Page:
Obama unveils sweeping gun control measures
WASHINGTON (AFP) – President Barack Obama Wednesday demanded an assault weapons ban and universal background checks for gun buyers as part of sweeping gun control measures in response to the Newtown school massacre.
“We can’t put this off any longer. I will put everything I’ve got into this,” Obama said, daring Congress not to defy public outrage and block his plans and setting the stage for a generational fight with the US gun lobby.
Obama signed 23 executive actions, using his presidential power in a swift effort to check a rash of gun violence including the killings of 20 children at Sandy Hook Elementary School last month and other recent mass shootings.
And he challenged Congress to enshrine enduring reforms into law, including renewing and bolstering a ban on assault weapons, and closing loopholes that permit 40 percent of gun sales to take place without background checks.
“This will be difficult,” Obama warned, unveiling measures drawn up by a task force led by Vice President Joe Biden at a White House event attended by gun crime victims, including the parents of a girl who perished in Newtown.
“There will be pundits and politicians and special interest lobbyists publicly warning of a tyrannical all-out assault on liberty,” Obama said.
“Behind the scenes, they’ll do everything they can to block any common sense reform and make sure nothing changes whatsoever,” Obama said, underlining he did not oppose the right to bear arms laid down in the Second Amendment to the US Constitution.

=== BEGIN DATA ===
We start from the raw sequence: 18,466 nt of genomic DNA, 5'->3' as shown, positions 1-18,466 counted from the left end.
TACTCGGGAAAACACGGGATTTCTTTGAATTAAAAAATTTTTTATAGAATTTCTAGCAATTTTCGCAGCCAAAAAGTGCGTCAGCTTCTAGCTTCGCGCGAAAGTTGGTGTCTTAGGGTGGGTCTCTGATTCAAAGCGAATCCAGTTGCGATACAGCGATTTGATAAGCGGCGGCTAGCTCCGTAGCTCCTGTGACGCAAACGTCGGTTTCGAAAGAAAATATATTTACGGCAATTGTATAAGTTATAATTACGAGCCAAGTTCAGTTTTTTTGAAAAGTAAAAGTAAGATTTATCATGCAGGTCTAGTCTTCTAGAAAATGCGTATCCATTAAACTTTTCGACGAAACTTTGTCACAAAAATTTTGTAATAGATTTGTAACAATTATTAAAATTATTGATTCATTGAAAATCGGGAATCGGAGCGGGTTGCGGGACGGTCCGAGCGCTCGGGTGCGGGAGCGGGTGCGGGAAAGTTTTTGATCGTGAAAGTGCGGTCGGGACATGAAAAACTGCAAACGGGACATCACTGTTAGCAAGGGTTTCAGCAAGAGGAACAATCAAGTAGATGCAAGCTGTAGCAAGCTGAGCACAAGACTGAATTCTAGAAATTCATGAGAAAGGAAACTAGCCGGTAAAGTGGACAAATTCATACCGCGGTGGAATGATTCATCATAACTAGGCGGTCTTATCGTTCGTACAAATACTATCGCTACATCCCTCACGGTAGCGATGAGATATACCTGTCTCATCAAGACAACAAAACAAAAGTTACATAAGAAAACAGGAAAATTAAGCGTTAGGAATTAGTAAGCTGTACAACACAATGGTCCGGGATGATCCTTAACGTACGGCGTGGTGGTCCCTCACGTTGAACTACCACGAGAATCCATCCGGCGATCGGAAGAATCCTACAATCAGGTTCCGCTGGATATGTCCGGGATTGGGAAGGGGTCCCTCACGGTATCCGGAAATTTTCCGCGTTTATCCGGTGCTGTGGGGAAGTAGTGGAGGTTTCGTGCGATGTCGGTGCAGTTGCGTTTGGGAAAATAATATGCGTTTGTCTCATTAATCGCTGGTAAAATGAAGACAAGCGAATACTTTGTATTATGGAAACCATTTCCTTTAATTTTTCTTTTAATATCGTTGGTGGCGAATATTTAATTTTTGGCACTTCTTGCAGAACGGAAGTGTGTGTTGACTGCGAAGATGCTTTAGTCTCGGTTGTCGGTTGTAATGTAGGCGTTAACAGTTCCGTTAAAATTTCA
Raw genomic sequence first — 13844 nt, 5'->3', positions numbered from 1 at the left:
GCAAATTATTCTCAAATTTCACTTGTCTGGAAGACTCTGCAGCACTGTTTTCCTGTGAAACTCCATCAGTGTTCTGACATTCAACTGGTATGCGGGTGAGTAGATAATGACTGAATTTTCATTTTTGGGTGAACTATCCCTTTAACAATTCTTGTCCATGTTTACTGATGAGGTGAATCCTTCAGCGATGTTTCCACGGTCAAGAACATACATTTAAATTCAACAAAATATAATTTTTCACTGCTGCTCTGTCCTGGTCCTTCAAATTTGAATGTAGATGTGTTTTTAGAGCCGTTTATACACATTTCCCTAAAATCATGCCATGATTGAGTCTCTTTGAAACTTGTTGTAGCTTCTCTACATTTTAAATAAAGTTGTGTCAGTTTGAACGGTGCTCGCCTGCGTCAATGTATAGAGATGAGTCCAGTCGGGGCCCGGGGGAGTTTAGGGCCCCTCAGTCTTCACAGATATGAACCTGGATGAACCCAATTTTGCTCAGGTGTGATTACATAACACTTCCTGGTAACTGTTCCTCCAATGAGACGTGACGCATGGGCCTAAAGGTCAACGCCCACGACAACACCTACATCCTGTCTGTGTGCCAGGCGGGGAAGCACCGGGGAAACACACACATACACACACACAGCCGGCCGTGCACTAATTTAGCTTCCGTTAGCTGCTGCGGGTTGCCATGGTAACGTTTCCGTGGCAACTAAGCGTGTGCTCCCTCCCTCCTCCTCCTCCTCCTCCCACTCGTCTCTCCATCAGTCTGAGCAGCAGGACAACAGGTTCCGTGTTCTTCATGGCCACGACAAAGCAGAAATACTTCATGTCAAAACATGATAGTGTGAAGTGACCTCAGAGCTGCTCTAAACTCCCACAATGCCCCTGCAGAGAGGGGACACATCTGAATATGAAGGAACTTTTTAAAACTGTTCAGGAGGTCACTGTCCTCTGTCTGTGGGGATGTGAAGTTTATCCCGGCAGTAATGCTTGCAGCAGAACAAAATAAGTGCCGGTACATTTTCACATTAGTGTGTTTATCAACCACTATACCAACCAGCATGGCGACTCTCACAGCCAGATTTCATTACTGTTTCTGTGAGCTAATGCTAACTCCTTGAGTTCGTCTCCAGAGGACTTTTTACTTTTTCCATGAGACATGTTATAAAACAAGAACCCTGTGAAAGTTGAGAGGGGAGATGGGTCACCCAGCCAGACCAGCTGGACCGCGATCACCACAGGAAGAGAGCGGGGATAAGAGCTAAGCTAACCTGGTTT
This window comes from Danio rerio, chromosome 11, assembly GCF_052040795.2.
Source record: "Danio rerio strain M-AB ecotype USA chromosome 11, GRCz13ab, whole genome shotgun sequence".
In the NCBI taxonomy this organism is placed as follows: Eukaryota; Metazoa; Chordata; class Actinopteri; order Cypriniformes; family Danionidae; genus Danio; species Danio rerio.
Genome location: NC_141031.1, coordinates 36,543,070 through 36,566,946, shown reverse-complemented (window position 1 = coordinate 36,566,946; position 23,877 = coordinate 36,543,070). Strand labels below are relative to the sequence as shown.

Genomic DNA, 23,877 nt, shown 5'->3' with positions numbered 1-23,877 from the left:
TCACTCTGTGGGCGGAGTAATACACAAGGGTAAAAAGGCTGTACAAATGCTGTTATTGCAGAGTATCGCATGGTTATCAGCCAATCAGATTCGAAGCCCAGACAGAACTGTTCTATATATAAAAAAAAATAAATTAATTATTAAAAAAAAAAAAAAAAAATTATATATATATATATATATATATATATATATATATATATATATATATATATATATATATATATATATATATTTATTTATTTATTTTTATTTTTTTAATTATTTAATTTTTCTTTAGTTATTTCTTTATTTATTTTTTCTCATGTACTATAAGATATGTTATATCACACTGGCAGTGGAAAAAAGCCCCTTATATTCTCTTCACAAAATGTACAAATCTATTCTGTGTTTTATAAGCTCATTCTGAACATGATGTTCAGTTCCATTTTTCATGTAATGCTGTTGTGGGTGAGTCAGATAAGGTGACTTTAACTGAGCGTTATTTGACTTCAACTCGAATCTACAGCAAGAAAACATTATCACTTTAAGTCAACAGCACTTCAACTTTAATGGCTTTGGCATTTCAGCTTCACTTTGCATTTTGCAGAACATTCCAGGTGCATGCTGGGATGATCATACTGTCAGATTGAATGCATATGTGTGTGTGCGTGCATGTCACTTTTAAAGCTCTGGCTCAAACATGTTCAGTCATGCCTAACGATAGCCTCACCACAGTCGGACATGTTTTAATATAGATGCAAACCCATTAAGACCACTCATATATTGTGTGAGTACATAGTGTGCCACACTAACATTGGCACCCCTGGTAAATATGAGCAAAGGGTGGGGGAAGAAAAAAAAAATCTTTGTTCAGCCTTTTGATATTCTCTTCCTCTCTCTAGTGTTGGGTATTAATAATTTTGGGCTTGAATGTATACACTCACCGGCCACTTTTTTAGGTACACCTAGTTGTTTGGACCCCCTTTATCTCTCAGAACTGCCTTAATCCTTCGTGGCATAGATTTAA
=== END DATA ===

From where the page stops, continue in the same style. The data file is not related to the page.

The National Rifle Association, the top gun lobby group, warned that only law abiding gun owners would be affected, and “our children will remain vulnerable to the inevitability of more tragedy.”
Immediate reaction from pro-gun politicians to Obama’s plans to curb 11,000 annual firearms homicides in America also hinted at the unpromising political
terrain the president’s plans face.
Senate Democratic majority leader Harry Reid welcomed the “thoughtful” proposals but gave no commitment to act on specific measures.
While background checks may attract support, a ban on assault weapons could force many Democrats from largely conservative states to unwelcome tough votes in the run-up to the 2014 mid-term elections.